Austerity in healthcare is a false economy as the immediate savings are outweighed by the huge spending required to cover the damage to people’s heath in the future, Dr. David Stuckler of Oxford University told RT.
Scientists at Oxford and Stanford Universities have brought to
light the negative effect austerity measures have on health. They
say spending cuts and mass lay-offs across Europe and North America
are fueling a spike in suicide and depression. The academics behind
the study believe the global financial crisis has caused as
many as 10,000 to take their own lives.
Stuckler, who is leading the research into the impact of austerity economics on public health, says that health and education are the best channels to speed up the economic recovery, therefore cuts in the those sectors should be avoided.
RT: The situation was already extremely difficult for millions of people because of the economy. Why have you singled out austerity as a factor?
David Stuckler: What we’ve seen in studying recessions over the past century and with the focus on the present crisis is that recessions hurt. But when politicians with deep cuts to vital social supports, they can turn those recessions lethal. In the worst case we’ve seen Greece - after it cut its malaria prevention budget we saw the return of outbreaks that the country has kept under control over the past four decades. We’ve seen HIV infection spike by 200 per cent at a time when the HIV budget was cut. Similarly, we’ve seen across Europe austerity breed a series of epidemics – from suicide to foregone access to healthcare to tuberculosis outbreak and even dengue fever.
RT: According to your theory countries that did not pursue austerity cuts, like Iceland, should be doing much better in health terms than those that did, is that the case?
DS: That’s a very good point because Iceland suffered the worst banking crisis in history – all of its biggest banks failed and its debt jumped to over 800 per cent of GDP. But its people voted against austerity and instead shored up support in its health system. No one lost access to healthcare and, in fact, this country, which was once the happiest society in the world, again in 2011 was ranked as the happiest society in the world.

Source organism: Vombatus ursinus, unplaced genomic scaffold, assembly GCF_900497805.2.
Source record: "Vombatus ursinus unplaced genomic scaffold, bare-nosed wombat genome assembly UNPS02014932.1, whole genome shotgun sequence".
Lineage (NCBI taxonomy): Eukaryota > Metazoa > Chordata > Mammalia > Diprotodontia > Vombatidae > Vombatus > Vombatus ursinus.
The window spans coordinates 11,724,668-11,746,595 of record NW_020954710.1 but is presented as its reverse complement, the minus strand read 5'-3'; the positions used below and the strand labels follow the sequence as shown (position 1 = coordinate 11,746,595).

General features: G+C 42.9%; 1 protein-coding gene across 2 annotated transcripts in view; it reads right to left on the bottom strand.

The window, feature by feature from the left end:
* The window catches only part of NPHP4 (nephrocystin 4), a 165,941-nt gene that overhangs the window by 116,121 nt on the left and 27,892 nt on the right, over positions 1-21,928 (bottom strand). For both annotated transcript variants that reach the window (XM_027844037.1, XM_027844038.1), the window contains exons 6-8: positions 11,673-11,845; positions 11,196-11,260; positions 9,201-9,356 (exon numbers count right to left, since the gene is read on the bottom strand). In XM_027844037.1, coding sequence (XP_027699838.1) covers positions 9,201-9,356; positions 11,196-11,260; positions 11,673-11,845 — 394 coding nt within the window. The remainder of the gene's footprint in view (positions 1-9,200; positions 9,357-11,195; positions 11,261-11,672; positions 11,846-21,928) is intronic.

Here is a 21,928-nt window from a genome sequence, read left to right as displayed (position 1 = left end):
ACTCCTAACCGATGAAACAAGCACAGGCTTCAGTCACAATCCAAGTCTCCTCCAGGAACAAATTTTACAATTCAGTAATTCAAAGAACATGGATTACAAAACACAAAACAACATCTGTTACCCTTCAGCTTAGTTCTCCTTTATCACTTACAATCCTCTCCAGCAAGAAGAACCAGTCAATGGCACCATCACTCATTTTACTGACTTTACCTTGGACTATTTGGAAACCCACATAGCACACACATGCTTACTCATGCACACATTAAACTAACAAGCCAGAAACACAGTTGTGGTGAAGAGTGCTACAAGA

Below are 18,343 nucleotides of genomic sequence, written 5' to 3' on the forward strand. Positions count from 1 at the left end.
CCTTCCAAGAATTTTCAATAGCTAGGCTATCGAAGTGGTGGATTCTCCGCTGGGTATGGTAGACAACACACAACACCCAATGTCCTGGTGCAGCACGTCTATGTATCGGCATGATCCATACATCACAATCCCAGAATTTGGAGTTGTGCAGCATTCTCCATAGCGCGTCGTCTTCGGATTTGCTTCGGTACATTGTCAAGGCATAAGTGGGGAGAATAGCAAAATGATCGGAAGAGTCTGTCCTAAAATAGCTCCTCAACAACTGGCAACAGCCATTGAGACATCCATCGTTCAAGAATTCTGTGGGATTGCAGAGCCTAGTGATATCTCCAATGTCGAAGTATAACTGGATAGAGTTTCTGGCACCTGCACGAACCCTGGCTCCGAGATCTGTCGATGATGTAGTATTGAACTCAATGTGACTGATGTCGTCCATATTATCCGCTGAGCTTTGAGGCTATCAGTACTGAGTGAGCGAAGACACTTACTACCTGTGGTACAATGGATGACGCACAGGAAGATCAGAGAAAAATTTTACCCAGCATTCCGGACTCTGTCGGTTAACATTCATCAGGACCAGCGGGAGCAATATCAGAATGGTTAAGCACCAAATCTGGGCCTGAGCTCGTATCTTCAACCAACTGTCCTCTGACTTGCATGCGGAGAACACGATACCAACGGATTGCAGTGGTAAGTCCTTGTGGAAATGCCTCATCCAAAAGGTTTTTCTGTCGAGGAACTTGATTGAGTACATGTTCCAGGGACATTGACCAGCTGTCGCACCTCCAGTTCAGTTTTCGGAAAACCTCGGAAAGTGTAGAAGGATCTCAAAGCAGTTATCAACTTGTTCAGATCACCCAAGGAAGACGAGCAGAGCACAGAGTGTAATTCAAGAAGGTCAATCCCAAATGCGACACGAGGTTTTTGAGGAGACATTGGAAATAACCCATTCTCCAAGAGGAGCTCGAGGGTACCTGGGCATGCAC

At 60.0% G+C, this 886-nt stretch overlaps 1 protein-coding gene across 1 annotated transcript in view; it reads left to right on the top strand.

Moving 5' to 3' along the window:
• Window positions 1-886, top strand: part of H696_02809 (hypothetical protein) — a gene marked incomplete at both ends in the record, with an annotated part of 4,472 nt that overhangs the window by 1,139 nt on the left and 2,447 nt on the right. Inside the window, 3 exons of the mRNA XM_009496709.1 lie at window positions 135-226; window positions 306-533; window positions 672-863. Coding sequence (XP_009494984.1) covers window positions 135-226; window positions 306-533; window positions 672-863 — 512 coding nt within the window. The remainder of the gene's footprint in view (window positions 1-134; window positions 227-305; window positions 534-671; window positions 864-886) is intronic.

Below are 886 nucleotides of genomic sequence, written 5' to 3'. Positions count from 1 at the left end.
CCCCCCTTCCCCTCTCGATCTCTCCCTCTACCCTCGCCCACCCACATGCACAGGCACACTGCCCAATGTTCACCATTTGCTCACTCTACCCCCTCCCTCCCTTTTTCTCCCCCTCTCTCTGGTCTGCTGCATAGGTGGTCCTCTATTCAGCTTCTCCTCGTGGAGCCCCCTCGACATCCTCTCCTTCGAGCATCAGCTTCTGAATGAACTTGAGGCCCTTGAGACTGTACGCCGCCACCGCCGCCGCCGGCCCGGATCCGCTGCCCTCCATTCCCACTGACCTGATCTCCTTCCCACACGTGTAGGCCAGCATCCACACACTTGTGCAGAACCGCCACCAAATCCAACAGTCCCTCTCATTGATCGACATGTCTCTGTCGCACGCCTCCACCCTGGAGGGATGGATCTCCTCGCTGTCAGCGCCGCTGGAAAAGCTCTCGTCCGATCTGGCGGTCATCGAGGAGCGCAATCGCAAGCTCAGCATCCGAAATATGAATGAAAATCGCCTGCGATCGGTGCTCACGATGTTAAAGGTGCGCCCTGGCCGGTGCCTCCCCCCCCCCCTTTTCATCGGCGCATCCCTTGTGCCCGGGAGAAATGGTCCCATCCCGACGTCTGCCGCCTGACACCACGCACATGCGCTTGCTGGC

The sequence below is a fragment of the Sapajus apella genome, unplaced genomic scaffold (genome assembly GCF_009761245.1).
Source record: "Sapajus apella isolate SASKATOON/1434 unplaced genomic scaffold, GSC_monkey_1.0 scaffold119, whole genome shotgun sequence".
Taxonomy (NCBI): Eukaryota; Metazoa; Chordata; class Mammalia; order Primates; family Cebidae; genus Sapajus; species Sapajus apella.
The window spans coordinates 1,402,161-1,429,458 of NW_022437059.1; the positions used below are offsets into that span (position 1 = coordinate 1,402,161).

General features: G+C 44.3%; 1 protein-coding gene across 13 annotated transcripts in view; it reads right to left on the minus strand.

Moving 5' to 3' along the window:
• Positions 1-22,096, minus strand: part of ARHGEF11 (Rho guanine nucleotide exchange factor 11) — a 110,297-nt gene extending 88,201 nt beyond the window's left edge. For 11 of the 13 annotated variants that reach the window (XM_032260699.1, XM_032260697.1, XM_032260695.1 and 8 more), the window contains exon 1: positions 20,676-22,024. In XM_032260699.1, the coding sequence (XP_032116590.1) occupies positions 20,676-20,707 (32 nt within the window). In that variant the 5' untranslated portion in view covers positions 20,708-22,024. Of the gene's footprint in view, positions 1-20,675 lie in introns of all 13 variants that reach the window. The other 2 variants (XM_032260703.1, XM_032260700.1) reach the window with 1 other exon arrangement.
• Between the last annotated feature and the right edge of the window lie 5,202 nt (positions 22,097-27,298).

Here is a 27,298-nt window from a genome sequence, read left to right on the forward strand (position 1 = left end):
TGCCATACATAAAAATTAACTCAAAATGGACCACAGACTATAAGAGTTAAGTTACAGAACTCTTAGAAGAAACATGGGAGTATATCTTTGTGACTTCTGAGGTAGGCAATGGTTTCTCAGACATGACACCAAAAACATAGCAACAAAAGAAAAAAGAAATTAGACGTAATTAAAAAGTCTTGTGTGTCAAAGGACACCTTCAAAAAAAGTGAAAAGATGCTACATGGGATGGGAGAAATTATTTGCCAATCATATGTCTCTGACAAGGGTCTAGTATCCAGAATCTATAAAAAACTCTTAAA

RT: 10,000 is a lot of people. What do you think is the likely reaction from governments around the world to that and how do you think they should react?
DS: So far Europe’s leaders have been in denial about the human cost of the austerity policies that have been pursued across Europe and pursued in North America, with the sequester recently passed. What we need to do is take into account the health effects of economic policies. Had austerity been run like any other drug trial it would’ve been discontinued because of its deadly side effects.
RT: Many leaders claim by making these cuts it is the only way to end the crisis. Are you of the same opinion?
DS: First, the tuberculosis outbreaks, for example, that New York suffered in the mid-1990s ended up costing millions to control. So austerity in health is a false economy. But also we’ve looked at something called the fiscal multiplier this is the effect of government spending on the economy. It’s been subject of much debate lately. And what we’ve found is that investments in health and education as well are two of the best channels with large and positive fiscal multipliers that boost employment and spending power and help spur recovery. If you are going to make cuts there are other areas that have less damaging effects on the economy. So there’s a case in economic argument for protecting health, not only for its long-term social and health benefits, but also as strategy to spur recovery.